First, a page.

From the time he signed with the UFC, all Marlon Moraes has wanted to do is prove that he’s one of the best bantamweights on the planet.
Many believed the talented Brazilian had already done so during his impressive time competing under the World Series of Fighting banner, where he went 11-0, capturing the promotion’s bantamweight title and successfully defending it five times.
Others wanted to see him compete in the Octagon first, but quickly got on board with the idea when he went toe-to-toe with perennial contender Raphael Assuncao in his promotional debut. Although he landed on the wrong side of the split decision verdict, Moraes acquitted himself well and followed it up with another strong showing against another Top 10 mainstay, John Dodson, five months later.
After edging out “The Magician” on the cards in November, the Iron Army representative made a hasty return to the cage a month later, filling in for the injured Rani Yahya opposite Aljamain Sterling in Fresno, California. It took just over a minute for Moraes to register his second win in a matter of weeks, as he caught Sterling with a knee to the temple as the Serra-Longo Fight Team member ducked in for a takedown.
“I was happy to go out there and really solidify myself as one of the Top 10 in the world with my last performance in my last fight,” said Moraes. “Like I’ve said before, I work hard – I work to go out there and finish fights and I work to give to the fans what they like, a hard fight.”
The crushing first-round knockout win over Sterling and consecutive victories over Top 10 opponents proved to finally be enough to convince fellow bantamweight contender Jimmie Rivera to sign on the dotted line, setting up Friday’s highly anticipated headlining clash between the East Coast standouts at the Adirondack Bank Center in Utica, New York.
Whether in person or over social media, the 135-pound contenders have been jawing with each other for months, ratcheting up the intrigue in their impending showdown and turning the compelling potential title eliminator into a heated grudge match.
For Moraes, it’s a fight he’s been after since his first day on the UFC roster, and the fact that Rivera was reluctant to meet him in the Octagon is what made this personal.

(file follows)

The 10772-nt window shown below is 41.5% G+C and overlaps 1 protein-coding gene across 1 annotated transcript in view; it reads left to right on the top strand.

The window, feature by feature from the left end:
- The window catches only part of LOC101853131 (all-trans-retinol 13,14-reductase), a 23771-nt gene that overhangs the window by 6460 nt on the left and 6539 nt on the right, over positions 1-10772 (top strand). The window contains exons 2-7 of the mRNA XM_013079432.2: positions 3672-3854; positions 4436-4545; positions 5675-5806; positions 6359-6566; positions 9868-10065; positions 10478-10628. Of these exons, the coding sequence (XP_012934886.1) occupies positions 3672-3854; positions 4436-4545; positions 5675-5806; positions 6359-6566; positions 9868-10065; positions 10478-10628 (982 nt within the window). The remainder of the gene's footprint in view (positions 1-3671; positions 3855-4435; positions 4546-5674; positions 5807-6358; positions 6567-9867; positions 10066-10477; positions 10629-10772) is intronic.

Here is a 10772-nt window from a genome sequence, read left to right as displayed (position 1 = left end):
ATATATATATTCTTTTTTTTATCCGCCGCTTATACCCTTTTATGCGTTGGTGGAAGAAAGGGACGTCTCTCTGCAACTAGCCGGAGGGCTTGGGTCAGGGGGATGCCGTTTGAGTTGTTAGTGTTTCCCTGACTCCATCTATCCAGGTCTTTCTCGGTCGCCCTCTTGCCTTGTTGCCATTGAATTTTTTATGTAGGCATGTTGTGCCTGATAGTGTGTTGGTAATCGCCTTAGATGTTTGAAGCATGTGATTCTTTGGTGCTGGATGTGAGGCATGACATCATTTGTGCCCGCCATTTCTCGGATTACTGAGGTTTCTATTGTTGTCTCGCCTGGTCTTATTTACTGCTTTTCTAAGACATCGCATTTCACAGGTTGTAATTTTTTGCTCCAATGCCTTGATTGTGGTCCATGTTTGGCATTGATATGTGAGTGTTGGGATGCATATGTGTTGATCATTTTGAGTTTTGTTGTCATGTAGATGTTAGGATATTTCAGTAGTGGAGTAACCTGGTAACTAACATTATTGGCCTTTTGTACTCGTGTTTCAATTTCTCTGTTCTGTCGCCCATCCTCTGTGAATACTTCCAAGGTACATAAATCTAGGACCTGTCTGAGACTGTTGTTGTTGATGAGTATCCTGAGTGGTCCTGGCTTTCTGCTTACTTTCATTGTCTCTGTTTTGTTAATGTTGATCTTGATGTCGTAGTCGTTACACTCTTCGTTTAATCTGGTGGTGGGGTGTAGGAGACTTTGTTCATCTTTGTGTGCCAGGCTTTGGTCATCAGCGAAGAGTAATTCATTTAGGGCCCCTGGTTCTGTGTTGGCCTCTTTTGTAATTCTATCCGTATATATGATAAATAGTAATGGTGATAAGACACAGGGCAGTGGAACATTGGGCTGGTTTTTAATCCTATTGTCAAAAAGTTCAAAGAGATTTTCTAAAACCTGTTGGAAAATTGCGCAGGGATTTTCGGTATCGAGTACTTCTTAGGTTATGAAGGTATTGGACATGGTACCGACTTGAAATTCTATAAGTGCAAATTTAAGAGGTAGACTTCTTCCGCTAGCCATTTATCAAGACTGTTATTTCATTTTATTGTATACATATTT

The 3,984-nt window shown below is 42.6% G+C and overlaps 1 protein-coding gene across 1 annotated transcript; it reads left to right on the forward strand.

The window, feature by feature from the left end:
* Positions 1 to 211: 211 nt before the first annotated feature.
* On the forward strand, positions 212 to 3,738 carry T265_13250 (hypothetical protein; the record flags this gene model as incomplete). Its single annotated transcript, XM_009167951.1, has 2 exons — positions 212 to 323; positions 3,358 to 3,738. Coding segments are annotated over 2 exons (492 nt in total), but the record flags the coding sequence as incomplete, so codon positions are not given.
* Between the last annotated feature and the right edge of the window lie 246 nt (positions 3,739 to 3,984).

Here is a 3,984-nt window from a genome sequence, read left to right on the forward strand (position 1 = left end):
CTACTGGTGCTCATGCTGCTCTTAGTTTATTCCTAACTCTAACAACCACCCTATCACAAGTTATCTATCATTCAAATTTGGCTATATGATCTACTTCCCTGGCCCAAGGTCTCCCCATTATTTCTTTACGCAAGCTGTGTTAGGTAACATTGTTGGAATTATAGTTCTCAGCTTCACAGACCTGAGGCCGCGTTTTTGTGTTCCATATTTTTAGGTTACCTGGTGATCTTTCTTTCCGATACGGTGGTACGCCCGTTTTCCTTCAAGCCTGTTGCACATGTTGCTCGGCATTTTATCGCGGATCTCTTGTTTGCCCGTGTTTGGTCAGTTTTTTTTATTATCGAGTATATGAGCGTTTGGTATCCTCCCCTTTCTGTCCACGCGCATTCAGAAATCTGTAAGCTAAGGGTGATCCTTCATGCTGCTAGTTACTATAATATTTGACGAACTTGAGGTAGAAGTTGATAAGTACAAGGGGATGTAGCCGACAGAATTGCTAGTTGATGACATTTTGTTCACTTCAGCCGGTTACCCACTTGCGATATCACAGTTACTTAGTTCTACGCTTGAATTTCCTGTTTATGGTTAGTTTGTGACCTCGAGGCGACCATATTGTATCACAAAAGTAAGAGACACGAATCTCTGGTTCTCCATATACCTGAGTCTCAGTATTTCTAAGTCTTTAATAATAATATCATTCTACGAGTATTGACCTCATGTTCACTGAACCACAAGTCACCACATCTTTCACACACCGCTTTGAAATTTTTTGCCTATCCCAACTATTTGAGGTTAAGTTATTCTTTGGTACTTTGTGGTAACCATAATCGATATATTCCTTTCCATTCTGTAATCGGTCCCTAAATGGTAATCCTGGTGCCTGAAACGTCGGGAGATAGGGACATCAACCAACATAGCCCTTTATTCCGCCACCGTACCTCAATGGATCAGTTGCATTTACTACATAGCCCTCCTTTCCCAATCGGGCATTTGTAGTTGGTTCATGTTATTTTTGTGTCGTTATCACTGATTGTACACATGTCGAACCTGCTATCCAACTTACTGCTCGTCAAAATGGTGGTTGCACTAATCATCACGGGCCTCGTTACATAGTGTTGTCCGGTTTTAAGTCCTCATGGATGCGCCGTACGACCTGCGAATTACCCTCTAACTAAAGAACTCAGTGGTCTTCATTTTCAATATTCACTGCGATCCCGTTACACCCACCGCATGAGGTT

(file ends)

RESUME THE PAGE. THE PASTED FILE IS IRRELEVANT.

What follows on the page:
“I think I’m one of the best in the world and when I first signed with the UFC, he acted like I wasn’t deserving to fight him,” he explained. “That pissed me off a little bit because I was willing to fight anybody.
“I never tried to fight Jimmie Rivera from the beginning because it was personal; I just wanted to fight the guy because he’s one of the best in the world. Everybody likes to challenge themselves and likes to fight the best. I want to fight the best.
“He kept saying he wanted to fight the top guys, but man, I feel I’m at the top and June 1, I’m going to prove it.”
Following an extended run of success fighting largely in his home state of New Jersey, Rivera has continued rolling since joining the UFC roster in November 2015, stacking up five consecutive victories to extend his overall winning streak to an astounding 20-straight and cement himself as one of the top contenders in the bantamweight division.
While Moraes’ head coach Mark Henry has admitted that he’s grabbed some of the spicier things Rivera has said about his charge on social media to use as “bulletin board material” to up the intensity of their training sessions, the laid back fighter was quick to dismiss the idea of needing extra motivation to give his all inside the gym.
“I really don’t need it,” said Moraes. “I work to be the best in the world. I work to be the best version of Marlon and if you need a coach or different guys to push you, you shouldn’t be doing this. I love doing what I do and when I go out there to train, I go because I want to be better and I want to win.
“This is what I did every single day for three months,” he added. “Now it’s just about going out there, make weight and fight; put on the best performance you have seen from Marlon Moraes.”
With a place at the top of the list of contenders in the crowded bantamweight division hanging in the balance and the pre-existing tensions between the two contenders continuing to simmer, the surging Brazilian standout only sees one way for his first UFC main event to play out.
“Fireworks,” said Moraes. “It’s going to be fire. This fight is fire.
“I want to win, he wants to win and we’re going to fight hard. It’s going to be a great fight and I’m going to win.